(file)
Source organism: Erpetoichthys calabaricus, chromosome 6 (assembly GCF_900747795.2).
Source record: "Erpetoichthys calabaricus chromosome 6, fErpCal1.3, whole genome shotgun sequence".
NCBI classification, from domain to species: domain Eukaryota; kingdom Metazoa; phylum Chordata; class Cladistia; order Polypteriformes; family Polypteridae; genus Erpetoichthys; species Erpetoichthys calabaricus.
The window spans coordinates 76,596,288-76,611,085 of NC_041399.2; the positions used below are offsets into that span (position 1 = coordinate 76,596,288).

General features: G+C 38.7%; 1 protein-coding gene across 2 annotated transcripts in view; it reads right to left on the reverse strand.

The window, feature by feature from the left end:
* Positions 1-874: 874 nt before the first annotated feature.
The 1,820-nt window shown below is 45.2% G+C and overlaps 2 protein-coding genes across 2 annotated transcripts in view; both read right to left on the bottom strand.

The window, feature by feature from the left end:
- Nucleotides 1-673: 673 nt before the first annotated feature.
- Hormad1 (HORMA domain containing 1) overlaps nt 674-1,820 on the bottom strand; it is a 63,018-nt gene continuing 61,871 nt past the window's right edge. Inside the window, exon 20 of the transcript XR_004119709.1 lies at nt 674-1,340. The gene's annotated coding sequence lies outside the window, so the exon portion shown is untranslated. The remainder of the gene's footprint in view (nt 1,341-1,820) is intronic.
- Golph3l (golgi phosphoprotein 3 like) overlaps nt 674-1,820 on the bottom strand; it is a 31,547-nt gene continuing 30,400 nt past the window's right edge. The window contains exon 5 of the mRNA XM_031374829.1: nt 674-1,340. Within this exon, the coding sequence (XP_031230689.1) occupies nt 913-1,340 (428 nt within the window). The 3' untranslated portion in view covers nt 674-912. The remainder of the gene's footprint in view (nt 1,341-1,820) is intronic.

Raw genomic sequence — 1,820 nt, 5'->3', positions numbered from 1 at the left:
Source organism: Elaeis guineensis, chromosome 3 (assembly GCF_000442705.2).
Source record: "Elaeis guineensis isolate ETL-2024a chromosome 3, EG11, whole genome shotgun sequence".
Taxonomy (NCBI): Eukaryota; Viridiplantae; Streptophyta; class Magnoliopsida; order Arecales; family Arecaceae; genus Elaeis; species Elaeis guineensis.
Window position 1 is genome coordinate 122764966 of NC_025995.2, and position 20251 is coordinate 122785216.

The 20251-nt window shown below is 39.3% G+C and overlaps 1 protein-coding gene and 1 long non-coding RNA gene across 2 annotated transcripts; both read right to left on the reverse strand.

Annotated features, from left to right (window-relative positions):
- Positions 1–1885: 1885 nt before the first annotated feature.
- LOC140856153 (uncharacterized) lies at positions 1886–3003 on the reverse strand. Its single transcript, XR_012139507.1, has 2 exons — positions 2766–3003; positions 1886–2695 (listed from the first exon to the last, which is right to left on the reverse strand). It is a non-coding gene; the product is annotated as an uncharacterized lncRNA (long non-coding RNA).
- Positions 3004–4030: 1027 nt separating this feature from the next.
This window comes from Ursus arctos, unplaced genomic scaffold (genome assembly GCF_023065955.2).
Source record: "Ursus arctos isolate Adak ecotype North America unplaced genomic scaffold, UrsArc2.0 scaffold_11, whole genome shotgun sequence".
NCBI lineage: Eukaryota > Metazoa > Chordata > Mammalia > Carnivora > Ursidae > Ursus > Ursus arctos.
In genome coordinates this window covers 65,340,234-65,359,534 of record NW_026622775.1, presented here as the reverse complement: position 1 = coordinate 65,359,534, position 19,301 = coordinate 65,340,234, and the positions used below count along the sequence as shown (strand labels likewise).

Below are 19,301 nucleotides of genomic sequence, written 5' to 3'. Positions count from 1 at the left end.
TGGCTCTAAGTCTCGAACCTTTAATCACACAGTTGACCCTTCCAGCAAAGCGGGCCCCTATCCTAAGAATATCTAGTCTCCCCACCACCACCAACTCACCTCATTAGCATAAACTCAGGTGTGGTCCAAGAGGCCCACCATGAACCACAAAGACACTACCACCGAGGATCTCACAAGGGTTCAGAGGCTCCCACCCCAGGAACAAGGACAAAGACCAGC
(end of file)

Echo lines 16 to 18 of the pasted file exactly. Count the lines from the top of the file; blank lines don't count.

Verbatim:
Taxonomy (NCBI): Eukaryota; Viridiplantae; Streptophyta; class Magnoliopsida; order Arecales; family Arecaceae; genus Elaeis; species Elaeis guineensis.
Window position 1 is genome coordinate 122764966 of NC_025995.2, and position 20251 is coordinate 122785216.

The 20251-nt window shown below is 39.3% G+C and overlaps 1 protein-coding gene and 1 long non-coding RNA gene across 2 annotated transcripts; both read right to left on the reverse strand.